Important Australian + International Fine Art
29 April 2009

Jeffrey Smart

born 1921

oil on canvas

51.0 x 61.0 cm

signed and dated lower right: JEFF’ SMART 45

$80,000 - 120,000
Sold for $210,000 (inc. BP) in Auction 8 - 29 April 2009, Melbourne

David Jones Art Gallery, Sydney
Australian Galleries, Melbourne (label verso)
The Hicks Family Collection, Melbourne


Jeff Smart, Jacqueline Hick, David Jones Art Gallery, Sydney, 4 - 16 November, 1946, cat. 10, as ‘Sunday Morning’


Quartermaine, P. Jeffrey Smart, Gryphon Books Pty. Ltd., Melbourne, 1983, cat. 89, as ‘Sunday Morning Service'

Catalogue text

Sunday Morning Service, 1945, by Jeffrey Smart was included in his joint exhibition with fellow South Australian Jacqueline Hick, held at the David Jones Art Gallery, Sydney in 1946. Many of his best works from the period were on show - Keswick Siding, 1945, now in the collection of the Art Gallery of New South Wales, Kapunda Mines, 1946, in the National Gallery of Victoria, and Wasteland I ,1945, and The Holiday Resort, 1946, in private collections. Confirming the quality of Smart's paintings, Hal Missingham, director of the Art Gallery of New South Wales, purchased The Wasteland II from the exhibition for his gallery. Moreover, Louis McCubbin, director of the Art Gallery of South Australia, warmly supported his Adelaide artists in the catalogue foreword, writing perceptively of their styles and attainments. Of Smart he said, ‘…Jeff Smart is attracted by strong and sometimes stark and dramatic effects of form and colour.’ Tatlock Miller writing in the Sydney Sun, however, was less enthusiastic, commenting on their ‘theatricality’ and Smart's ‘tormented skies usually associated with storms over Toledo.’1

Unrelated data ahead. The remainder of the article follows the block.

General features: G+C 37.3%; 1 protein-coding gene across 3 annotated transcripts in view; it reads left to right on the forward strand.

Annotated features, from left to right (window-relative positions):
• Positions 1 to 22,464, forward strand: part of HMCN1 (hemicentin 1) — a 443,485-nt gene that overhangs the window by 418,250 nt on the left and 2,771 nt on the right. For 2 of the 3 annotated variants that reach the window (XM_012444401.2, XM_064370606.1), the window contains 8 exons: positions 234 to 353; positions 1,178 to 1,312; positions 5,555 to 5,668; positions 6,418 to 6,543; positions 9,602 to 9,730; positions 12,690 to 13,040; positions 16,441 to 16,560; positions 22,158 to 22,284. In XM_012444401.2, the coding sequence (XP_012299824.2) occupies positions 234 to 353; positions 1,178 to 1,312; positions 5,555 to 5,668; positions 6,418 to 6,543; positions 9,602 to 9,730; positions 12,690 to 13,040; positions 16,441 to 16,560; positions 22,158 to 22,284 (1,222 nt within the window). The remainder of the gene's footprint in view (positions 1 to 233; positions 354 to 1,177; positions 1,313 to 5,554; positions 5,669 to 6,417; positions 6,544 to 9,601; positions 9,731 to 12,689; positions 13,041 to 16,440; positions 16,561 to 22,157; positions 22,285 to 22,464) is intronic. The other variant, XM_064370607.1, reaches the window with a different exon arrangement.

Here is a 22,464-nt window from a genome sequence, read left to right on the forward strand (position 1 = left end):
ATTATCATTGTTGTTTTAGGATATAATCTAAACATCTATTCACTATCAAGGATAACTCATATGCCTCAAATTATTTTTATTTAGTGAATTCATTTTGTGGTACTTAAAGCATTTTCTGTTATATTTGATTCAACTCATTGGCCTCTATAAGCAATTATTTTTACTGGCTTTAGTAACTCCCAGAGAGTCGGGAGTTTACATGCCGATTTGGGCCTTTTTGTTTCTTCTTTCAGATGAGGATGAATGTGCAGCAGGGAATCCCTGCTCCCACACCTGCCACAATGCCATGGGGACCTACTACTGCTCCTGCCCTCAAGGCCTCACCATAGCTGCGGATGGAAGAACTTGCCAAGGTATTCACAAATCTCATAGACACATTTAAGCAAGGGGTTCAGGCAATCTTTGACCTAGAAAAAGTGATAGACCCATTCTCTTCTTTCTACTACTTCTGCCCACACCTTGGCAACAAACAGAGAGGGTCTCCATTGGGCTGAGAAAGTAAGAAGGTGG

Smart and Hick had visited Cradock near Hawker during 1945, painting the sunburnt countryside wracked with drought - stark outposts of survival as in the two wasteland paintings and the Kapunda mines. Other works in the exhibition continued the theme with titles such as Scorched Earth and Drought. The subject of churches also featured in several works - the oil The Little Church at Hindmarsh Valley, the watercolour Kapunda Church, 1946, and our work.

Many of those features that were to become characteristic of the best in Smart's art make an early appearance in these paintings. His mastery of composition is present, as is his ability to discover drama in the commonplace and translate ordinary objects into metaphors. It is this edge that gives his works such vitality. His paintings rivet the eye through their candour and the way in which he sees things afresh. The heightened realism, exactness of detail and detachment speak quietly of the surreal that underlies so much of his art. In Sunday Morning Service the horizon is low and long in the best surrealist tradition, heightening the isolation and verticality of the church and its presence, gothic in the vastness of the countryside. Everything is utterly still, like a still from a movie, while the shadows cast in the bright sunlight whisper of that which is not seen. The people, the car and bike are motionless in that atmosphere of expectation and piercing clarity that precedes a storm, heralded by the pulsating purple of the sky. Ambiguity is Smart's hallmark of quality.

1. Miller, T., ‘Two S.A. Artists Show Work’, Sun, Sydney, 4 November 1946, p. 9. Toledo skies presumably refers to an El Greco (1541-1614) painting, View of Toledo in the Metropolitan Museum of Art, New York